Sigh, Gone by Phuc Tran

Sigh, Gone by Phuc Tran

“With a striking cover and clever title, the memoir Sigh, Gone by Phuc Tran has been on my To Be Read pile since it came out this year. This coming-of-age story follows Tran and his Vietnamese family’s immigrating to Pennsylvania in the 1970s. They suffer persecution in the aftermath of the Vietnam War and Tran struggles with assimilation. Tran finds solace in books and punk rock which help him to find his own voice and ultimately reconcile his identity.” — Lauren Dooley, Marketing Assistant

How the Garcia Girls Lost Their Accents by Julia Alvarez

How the García Girls Lost Their Accents by Julia Alvarez

“I have loved Julia Alvarez for years, but haven’t had the chance to read her debut, How the García Girls Lost their Accents and it’s been in my TBR pile since I read her gorgeous novel, In the Time of the Butterflies. I’ve heard from countless people that this story of four sisters who have to flee the Dominican Republic to a new life in the USA is an instant classic and heart-breakingly poignant.” — Heather Orlando-Jerabek, Publicity Assistant

The Joy Luck Club by Amy Tan

The Joy Luck Club by Amy Tan

“I read this classic story of Asian-American daughters and their Chinese-immigrant mothers many years ago. But the conversations around the mahjong table and the struggles the mothers faced in coming to the U.S. have stuck with me through the years. Also as important: the daughters’ search for their own identities, while trying to understand their family histories and incorporate them in their present.” — Jennifer Jackson, Senior Director, Consumer Marketing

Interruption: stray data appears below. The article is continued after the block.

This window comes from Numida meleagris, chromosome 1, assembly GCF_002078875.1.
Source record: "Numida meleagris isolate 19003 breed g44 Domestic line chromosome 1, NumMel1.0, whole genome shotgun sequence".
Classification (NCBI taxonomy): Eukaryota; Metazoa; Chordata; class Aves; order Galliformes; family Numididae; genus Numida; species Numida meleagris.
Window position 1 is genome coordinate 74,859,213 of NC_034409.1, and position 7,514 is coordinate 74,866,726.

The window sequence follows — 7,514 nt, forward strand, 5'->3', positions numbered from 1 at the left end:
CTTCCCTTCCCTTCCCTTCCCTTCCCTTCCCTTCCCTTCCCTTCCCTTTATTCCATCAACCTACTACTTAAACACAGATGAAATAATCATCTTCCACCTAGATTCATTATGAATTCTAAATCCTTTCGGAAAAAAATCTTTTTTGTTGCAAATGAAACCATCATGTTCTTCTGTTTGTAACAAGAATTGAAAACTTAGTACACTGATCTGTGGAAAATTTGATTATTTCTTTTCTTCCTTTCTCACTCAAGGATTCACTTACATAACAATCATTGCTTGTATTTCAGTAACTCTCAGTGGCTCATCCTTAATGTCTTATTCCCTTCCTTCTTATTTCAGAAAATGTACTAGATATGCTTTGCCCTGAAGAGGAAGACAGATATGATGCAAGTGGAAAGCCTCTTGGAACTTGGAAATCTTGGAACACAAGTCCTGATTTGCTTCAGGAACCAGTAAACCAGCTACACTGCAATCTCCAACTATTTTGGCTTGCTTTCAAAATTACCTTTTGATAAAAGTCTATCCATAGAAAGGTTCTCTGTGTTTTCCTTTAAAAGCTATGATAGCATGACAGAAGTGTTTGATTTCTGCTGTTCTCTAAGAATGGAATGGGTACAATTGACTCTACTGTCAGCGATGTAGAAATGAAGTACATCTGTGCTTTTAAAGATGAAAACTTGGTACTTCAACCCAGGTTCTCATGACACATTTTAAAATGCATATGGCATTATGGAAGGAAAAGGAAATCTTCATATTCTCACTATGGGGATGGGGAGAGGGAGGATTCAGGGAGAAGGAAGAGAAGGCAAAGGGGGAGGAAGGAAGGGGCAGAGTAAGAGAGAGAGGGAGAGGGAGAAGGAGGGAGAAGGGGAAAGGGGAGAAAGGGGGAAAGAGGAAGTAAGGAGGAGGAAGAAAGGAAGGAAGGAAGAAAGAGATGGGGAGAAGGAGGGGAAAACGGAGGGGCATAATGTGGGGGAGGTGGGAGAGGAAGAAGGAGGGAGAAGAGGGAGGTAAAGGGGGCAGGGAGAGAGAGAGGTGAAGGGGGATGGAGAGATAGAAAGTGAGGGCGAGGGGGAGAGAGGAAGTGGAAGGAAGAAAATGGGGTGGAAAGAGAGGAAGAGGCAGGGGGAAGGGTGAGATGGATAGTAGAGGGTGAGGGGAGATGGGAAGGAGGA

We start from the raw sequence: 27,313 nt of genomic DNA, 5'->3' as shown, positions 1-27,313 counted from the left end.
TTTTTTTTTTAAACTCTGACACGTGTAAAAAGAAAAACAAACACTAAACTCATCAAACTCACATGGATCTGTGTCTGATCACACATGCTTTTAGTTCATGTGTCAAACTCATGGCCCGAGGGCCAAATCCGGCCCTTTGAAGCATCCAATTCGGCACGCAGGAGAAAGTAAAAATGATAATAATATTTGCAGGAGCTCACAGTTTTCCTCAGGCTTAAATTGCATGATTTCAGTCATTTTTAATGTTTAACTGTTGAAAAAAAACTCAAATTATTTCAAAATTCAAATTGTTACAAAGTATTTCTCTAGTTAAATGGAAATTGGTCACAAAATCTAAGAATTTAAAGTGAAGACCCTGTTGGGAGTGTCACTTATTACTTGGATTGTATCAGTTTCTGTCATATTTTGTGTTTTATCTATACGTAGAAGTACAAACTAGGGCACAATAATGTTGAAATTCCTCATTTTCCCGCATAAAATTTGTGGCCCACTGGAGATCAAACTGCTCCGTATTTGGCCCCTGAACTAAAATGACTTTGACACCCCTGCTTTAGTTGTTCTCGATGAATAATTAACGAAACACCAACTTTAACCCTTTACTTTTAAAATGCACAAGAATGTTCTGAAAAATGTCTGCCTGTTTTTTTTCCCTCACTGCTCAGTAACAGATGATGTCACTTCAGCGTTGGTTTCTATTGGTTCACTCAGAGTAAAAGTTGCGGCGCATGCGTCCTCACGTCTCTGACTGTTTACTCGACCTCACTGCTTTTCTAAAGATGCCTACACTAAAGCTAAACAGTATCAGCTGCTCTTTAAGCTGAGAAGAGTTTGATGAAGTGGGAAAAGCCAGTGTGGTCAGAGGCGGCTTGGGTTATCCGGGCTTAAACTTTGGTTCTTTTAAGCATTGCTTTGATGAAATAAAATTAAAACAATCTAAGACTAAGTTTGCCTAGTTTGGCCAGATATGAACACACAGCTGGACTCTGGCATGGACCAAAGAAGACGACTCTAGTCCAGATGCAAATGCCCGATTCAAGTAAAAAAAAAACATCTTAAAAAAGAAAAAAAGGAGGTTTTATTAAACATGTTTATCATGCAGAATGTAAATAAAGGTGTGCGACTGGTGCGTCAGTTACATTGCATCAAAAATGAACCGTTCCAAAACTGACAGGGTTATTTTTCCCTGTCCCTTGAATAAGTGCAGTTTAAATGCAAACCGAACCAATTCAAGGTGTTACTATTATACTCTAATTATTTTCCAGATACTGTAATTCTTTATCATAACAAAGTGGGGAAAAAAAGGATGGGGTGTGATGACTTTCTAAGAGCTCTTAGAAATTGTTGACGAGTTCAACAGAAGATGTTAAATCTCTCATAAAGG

The Buddah in the Attic

The Buddha in the Attic by Julie Otsuka

“Next on my list is The Buddha in the Attic by Julie Otsuka. Otsuka tells the story of young Japanese women brought to San Francisco before World War II as ‘picture brides’ and their grueling experiences. This meticulously researched historical fiction brings voice to those who were deceived into becoming migrant workers in this new and unknown land and forced to leave their culture behind. I look forward to diving into this difficult but necessary tale.” — Lauren Dooley, Marketing Assistant

Blue Jasmine by Kashmira Sheth

Blue Jasmine by Kashmira Sheth

“A children’s novel about a girl moving from India to Iowa City. I’d recommend this book to kids grades four to seven, especially kids who may think they’re the only ones who feel like an outsider. The novel is inspired by the author’s own experiences moving from India to America.” — Jaime Noven, Marketing Manager

Here We Are by Aarti Namdev Shahani

“NPR correspondent Aarti Shahani’s moving memoir documents her Indian family’s story of immigrating to America in the 1980s – and the struggles they faced after her father unknowingly sold goods to the Cali drug cartel. Only a high school student at the time, Aarti threw herself into her father’s legal case to help save him from deportation and keep their family together in their new home country. In paperback October 6.” — The Celadon Team